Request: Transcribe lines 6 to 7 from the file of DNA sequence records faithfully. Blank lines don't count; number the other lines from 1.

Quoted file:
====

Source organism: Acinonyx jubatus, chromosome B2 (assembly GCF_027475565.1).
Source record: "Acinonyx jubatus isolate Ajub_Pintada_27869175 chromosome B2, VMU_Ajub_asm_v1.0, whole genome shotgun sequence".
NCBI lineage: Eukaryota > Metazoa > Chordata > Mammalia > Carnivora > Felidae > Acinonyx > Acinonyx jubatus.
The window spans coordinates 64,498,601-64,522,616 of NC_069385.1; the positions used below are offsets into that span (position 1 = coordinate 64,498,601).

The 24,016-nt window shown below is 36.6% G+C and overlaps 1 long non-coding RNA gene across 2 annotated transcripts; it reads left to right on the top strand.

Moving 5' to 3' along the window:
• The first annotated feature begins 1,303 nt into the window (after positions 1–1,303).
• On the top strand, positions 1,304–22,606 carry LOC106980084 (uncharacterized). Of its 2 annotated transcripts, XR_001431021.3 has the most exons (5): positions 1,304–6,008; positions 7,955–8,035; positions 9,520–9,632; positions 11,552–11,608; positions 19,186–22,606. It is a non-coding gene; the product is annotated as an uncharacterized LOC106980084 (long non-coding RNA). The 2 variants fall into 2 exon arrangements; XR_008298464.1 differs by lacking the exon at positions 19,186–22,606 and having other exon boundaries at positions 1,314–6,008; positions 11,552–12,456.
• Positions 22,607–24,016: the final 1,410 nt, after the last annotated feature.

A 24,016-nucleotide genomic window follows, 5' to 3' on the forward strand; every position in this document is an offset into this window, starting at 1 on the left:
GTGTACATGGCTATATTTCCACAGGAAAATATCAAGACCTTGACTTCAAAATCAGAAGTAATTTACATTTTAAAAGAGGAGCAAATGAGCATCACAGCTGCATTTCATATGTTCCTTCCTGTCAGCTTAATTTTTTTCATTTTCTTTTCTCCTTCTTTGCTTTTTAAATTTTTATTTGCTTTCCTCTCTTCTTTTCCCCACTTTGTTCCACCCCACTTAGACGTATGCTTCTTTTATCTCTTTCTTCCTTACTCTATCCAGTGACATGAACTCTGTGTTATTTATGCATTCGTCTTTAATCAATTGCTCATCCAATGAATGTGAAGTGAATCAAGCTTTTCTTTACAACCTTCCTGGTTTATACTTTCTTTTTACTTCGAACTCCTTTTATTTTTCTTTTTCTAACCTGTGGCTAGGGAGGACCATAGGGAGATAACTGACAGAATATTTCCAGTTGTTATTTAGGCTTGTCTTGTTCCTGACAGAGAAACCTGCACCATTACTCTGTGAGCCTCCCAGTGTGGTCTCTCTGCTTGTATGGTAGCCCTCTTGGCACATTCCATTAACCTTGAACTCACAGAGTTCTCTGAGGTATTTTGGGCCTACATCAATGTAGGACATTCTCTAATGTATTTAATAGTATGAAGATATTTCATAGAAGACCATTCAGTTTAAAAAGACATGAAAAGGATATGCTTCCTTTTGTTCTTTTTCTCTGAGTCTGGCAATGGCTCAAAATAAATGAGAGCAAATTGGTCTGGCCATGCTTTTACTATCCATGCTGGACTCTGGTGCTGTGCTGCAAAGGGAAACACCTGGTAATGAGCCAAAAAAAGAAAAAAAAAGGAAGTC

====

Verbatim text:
Moving 5' to 3' along the window:
• The first annotated feature begins 1,303 nt into the window (after positions 1–1,303).